The Adventure Cycling blog covers bicycle-travel news, touring tips and gear, bicycle routes, organizational news, membership highlights, guided tours, and more. Follow us on Facebook or Twitter for daily updates. Interested in becoming a guest blogger for Adventure Cycling? Share your story with us.
Photo by Colt Fetters
A few months ago I put up a post about S&S couplings. Reading through some of the comments on that post, I was thrilled to see someone mention the Ritchey Break Away system. While Ritchey does not offer a true touring bike, their Steel Break-Away Cross Bike is an excellent choice for long distance touring, and it's the bike I chose for my most recent, month-long, loaded tour of Mexico.
It's 1991 and I'm on my first bike trip in a non-English speaking country. I don't speak the language. I've been warned not to drink the water--not to eat at roadside restaurants. I'm traveling alone. I'm nervous. I'm lonely. I'm hungry.
Photographing people can be a challenge on a bike trip. Sure, you can get all kinds of shots of groups of people smiling directly into the camera lens. But sometimes it feels like that's all you can get.
Blosting. This is fun. See, I already made up a word, but it's cool, it's the internet (is that supposed to be capitalized?) This being my first blost, I'm just going to flat out say I'm not sure what I'll be blosting about.
I'd like to share a pair of slide shows involving the TransAmerica Bicycle Trail that I personally can't get enough of. Both of them I first found three or four years ago.
Whether you prefer your pedals to be platform, clipless, or toe strap, the Shimano PD-M324 pedal can accommodate you. While Shimano bills this as an all-purpose mountain bike pedal, it has rapidly become one of my favorite pedals for touring.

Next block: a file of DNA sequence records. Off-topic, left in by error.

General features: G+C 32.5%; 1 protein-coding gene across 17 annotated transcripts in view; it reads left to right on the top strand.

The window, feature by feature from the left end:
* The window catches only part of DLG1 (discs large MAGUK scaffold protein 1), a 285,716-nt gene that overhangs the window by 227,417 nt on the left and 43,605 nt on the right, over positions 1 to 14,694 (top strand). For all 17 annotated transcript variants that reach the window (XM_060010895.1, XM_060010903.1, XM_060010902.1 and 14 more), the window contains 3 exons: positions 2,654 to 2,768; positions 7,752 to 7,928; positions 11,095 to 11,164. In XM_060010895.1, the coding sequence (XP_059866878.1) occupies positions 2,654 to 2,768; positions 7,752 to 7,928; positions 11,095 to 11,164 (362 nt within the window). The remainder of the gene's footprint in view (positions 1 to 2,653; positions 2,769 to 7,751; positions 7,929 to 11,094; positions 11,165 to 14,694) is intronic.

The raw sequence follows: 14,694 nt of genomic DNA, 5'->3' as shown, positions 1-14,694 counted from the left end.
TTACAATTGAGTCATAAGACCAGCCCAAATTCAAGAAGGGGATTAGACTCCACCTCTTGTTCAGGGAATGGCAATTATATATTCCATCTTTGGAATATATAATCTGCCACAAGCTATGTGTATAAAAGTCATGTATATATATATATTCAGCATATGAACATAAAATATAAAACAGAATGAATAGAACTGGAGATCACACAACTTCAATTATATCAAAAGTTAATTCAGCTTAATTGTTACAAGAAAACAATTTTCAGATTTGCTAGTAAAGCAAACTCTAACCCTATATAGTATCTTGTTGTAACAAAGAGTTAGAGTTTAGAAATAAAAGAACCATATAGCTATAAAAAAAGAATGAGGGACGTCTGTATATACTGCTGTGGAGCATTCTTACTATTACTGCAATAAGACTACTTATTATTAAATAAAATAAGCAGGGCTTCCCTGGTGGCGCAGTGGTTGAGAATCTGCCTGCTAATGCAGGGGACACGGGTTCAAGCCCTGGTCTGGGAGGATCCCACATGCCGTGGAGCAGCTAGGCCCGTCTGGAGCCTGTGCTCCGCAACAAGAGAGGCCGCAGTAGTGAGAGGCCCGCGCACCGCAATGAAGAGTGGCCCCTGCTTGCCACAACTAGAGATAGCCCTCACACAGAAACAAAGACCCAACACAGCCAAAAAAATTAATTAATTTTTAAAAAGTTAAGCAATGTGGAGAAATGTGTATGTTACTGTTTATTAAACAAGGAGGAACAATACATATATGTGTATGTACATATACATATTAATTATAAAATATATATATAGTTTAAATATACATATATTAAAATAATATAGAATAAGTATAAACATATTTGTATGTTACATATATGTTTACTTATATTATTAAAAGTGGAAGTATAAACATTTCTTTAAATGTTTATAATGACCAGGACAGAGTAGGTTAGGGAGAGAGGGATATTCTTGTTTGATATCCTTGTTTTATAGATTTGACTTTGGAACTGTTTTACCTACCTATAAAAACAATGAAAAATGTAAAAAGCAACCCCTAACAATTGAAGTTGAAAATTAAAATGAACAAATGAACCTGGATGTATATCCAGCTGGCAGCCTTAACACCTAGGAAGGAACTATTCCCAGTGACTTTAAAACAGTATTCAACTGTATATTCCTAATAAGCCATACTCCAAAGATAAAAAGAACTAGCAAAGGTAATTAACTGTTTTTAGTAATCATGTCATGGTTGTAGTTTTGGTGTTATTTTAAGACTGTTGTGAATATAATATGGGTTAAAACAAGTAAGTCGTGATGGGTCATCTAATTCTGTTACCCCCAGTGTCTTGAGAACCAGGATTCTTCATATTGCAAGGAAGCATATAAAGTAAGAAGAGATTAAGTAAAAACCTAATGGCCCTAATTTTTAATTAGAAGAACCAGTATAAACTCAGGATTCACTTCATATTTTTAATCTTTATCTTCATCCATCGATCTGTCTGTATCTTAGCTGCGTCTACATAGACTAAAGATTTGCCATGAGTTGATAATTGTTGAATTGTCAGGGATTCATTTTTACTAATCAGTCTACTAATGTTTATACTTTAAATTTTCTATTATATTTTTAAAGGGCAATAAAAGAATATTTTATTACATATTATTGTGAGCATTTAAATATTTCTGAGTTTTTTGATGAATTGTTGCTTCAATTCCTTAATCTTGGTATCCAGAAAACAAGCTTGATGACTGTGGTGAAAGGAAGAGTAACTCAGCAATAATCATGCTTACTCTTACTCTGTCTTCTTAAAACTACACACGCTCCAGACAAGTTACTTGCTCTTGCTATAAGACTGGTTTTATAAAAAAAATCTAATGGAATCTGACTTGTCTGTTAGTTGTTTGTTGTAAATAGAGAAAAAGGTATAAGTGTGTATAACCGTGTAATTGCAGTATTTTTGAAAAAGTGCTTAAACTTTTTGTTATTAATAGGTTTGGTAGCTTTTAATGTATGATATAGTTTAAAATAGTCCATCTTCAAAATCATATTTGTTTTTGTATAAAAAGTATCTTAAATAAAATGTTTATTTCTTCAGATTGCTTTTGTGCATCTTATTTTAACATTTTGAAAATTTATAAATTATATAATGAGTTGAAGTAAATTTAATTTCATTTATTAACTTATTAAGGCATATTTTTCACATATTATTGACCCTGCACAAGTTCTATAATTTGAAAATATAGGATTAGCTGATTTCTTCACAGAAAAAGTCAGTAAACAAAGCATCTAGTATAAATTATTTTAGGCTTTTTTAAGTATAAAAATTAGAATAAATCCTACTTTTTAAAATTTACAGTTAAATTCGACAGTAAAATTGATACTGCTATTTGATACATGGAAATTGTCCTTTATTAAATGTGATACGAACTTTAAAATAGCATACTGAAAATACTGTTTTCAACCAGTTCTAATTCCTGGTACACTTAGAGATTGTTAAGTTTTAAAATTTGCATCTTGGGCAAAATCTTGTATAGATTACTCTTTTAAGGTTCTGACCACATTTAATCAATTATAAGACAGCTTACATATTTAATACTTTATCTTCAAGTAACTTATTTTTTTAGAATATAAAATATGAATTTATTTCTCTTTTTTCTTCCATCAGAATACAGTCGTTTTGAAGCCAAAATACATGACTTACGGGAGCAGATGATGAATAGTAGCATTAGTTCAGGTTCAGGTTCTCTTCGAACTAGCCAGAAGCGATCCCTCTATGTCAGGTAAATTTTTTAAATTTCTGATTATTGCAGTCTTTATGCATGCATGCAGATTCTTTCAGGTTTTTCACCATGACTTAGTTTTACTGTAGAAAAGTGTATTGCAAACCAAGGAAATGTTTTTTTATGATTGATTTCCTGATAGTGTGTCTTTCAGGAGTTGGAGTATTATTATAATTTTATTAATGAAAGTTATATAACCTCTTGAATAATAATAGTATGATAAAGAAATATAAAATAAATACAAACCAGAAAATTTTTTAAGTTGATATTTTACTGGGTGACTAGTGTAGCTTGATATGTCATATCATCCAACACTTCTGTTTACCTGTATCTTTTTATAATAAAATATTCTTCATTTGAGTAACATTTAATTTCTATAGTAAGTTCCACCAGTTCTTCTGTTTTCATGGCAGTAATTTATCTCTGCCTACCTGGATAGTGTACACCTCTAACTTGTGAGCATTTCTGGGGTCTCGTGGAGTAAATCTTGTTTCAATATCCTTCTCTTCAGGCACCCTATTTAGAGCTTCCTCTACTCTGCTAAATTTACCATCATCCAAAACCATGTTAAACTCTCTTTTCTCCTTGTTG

Photos can capture the the face of a country, but I find more often than not, it is the music that captures its soul.
One of the things I most enjoy about my association with Adventure Cycling is the fascinating stories I often get to hear or read. Consider the following, a correspondence sent recently by a fellow named Nick.
No matter where in the world your bike travels take you, one accessory to remember to drop in your pack is a bike lock. It's not that people can't be trusted, for the most part, the strangers you encounter will be far more courteous than you would expect. But there is a great deal of money and often sentimental value put into a bike, and you want to make sure it is safe from misfortune (especially if you are camping, and are unable to store your bike behind a locked door).
You are leaving on long trip to Africa or South America or Asia or an extended world tour ... what do you bring for gifts?
This entry is the first in a series showcasing milestone routes in the Adventure Cycling Route Network. A milestone route is one that is viewed as a notable landmark in Adventure Cycling Association history: a first of its kind or marking an important milestone in total network mileage. Over the years, a lot has been written about the history of the TransAmerica Bicycle Trail so I won't even try to cover that territory. Instead, let me tell you a bit about an oft unsung pioneer of the Bikecentennial movement, Lys Burden.
A few days ago it came to my attention that VeloPress, the book-publishing arm of the bicycle-racing journal VeloNews, has issued a pair of new titles that could help cyclists and aficionados of other outdoor activities reach their 2010 athletic goals. Alternatively, if you have no such goals, one of these books might help you think of some.
The FiberFix Spoke is one of those products I would rather not have to review, but two days ago I heard the unfortunate 'ping' of a spoke breaking. Normally I tote along a few spare steel spokes, but I've heard a lot of talk about the FiberFix option, and decided to give it a shot.
The sad truth is that while many countries are making progress on bringing back the bicycle as viable transportation, in many developing countries ... the trend is just the opposite. People are trading in their bicycle for a scooter and (when they can afford one) a car.